YOU ARE HERE: LAT HomeCollections

A Communist Party Congress Meets in Complete Agreement

February 23, 1986|Norman Davies | Norman Davies is visiting professor at Stanford University and author of "Heart of Europe: A Short History of Poland." (Oxford)

STANFORD — The 27th Congress of the Soviet Communist Party, to open Tuesday in Moscow, is not likely to provide much thrilling copy. Serried ranks of stolid delegates will pack the Kremlin's Congress Hall to applaud an endless series of interminable speeches, and to pass every single one of the agenda's resolutions unanimously. No debate as we know it, no open sign of dissent.

To most American observers, whose own political processes are paraded in public down to the last detail of their President's intestines, the Soviet political game looks not just boring, but incomprehensible. There's no fun in a match where the final score is known beforehand. In reality, behind the marble face of the congress, the final touches will be made to changes that could affect our world every bit as much as the American presidential election. But to understand the game, one has to know the rules and the jargon. And the rules bear no relation to our own.

The first thing to realize is that the Soviet Communist Party (the CPSU) is not a political party at all as we know the term. According to the Soviet constitution, it is the legal "guardian of the state." In effect, though not in name, it is the executive branch of government, where all decisions are made. Similarly, the Soviet state (the Union of Soviet Socialist Republics) is not the sovereign administration that we may imagine. In effect though not in name, it is the administrative branch of the party, bound to execute the party's decisions. In this dual system, where the organs of the party duplicate and control all the organs of the state, in all spheres and at all levels, the CPSU is the dominant partner.

Hence the party leader, Mikhail S. Gorbachev, who heads the party's Politburo but holds no senior position in the state hierarchy, is undoubtedly the chief executive. Gorbachev, as general secretary of the party, gives marching orders to everyone in the so-called party-state, since the state as well as the party is largely staffed by party members.

Gorbachev's comrades in the Politburo collectively form the nearest thing to a Western-style cabinet, while his fellow secretaries, at the head of the departments of the party's secretariat, determine government action in each of their respective spheres of policy. Just as the party's Politburo issues directives to the supreme organs of the Soviet state--the Presidium of the Supreme Soviet and the Council of Ministers--so the party secretaries issue directives to the Soviet ministers. (It would be a revelation to most Americans to learn, for example, that Eduard A. Shevardnadze, the Soviet foreign minister, would not be in charge of foreign policy, unless, like Andrei A. Gromyko before him, he did not simultaneously enjoy a seat in the Politburo.) One's position in the party is what counts. State offices are secondary.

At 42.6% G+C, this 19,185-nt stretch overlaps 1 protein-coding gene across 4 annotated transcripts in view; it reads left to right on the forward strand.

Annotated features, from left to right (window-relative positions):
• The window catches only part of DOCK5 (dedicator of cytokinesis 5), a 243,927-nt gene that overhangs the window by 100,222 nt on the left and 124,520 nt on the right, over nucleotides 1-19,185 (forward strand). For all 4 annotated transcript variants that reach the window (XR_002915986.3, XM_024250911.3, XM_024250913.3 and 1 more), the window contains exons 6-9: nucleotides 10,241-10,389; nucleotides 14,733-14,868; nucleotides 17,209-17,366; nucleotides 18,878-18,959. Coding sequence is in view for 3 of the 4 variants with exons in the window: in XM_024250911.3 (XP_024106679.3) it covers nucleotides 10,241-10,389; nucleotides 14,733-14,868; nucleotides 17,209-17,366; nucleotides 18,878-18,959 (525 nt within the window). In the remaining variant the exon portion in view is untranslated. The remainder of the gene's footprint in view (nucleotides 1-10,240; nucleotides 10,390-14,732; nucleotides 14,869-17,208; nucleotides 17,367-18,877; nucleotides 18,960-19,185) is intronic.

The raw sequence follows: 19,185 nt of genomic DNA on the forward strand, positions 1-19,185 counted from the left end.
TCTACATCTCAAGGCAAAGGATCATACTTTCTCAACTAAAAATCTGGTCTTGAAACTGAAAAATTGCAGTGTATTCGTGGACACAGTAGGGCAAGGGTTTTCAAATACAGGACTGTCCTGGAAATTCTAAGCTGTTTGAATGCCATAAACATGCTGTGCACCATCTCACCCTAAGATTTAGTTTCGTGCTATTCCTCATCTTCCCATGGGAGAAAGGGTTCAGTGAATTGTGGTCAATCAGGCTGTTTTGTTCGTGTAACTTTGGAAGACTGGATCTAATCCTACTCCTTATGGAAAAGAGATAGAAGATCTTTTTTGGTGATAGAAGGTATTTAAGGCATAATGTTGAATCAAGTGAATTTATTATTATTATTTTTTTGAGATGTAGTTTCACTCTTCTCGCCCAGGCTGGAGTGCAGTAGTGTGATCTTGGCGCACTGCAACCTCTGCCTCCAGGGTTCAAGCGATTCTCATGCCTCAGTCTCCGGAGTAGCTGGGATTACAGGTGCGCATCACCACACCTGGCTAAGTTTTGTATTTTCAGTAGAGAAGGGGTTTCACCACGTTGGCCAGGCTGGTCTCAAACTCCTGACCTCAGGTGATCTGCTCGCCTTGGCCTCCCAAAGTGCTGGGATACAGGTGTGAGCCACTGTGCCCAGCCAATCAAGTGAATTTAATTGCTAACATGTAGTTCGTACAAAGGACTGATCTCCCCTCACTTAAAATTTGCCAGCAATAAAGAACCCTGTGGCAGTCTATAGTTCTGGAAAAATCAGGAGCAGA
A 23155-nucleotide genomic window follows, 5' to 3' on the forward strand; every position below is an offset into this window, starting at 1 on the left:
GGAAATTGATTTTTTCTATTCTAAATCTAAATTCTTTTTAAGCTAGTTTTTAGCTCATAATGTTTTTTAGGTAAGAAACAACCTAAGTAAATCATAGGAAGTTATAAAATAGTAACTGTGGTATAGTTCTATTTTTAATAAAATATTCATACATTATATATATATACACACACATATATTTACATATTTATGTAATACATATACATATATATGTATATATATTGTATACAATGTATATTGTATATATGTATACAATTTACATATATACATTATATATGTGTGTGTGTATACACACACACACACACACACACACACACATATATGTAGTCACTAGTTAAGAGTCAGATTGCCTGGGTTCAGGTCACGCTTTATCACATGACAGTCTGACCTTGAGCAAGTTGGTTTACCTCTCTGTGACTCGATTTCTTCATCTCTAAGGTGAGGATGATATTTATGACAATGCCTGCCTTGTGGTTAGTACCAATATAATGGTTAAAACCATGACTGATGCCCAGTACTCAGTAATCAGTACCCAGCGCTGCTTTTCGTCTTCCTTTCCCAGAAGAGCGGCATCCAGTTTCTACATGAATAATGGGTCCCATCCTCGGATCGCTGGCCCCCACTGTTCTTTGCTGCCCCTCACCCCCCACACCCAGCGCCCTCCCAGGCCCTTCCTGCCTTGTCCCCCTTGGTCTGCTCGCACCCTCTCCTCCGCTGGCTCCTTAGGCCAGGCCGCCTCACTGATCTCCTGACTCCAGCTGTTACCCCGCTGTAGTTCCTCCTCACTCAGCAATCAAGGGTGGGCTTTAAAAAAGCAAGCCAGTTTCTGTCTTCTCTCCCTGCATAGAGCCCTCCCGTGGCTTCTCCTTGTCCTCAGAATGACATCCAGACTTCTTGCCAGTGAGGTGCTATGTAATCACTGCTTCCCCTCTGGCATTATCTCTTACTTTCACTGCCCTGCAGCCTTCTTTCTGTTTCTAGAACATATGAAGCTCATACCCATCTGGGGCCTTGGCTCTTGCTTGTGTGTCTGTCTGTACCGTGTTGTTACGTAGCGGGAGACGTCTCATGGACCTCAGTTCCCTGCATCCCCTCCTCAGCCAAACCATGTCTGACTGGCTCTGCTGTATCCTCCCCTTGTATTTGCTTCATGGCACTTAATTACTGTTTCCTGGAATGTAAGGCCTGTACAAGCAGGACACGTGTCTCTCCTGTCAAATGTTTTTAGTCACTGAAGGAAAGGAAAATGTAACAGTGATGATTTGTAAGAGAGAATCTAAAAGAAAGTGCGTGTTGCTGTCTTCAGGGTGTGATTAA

At a lower level, the party's Central Committee gives orders to the Supreme Soviet, the chief legislative body of the Soviet Union, which meets only two days per year--time enough to rubber-stamp the bills prepared by the party.

And so it goes all the way down the ladder--in the republics, the cities, the provinces, the villages: the local party leader controls the local state organs. The captain of the village football team takes his orders from the secretary of the party's sports committee.

All Soviet institutions work on the same iron principle. The director of a state factory is subject to the head of the party cell within his organization. Even the KGB (Commission for State Security) is controlled by a special security branch within its own organization, designed to keep activities in line with the orders of party leaders.

The "castration of the state" is an essential feature of the system. The Soviet president does not preside over anything of first importance; the Soviet prime minister is not the head of government and Soviet ministers are not necessarily the top men in their spheres of policy. Soviet marshals of the military kind are not in command of the armed forces. And Soviet ambassadors are not necessarily in charge of their embassies. All state officials are front men. Everyone and everything is in the power of the party: the "dictatorship of the proletariat."

The second thing to realize is that the party is subject to military-style discipline, its members sworn to obey the orders of the higher party organs without question. Just like good soldiers, all good Communists must do what they're told. What this means in practice for a nominally elective system is that the party leadership can order the comrades, on pain of expulsion, to nominate the candidates for all state elections, to exclude all candidates not favored by the leadership and thus to ensure a perfect election result in advance.

Los Angeles Times Articles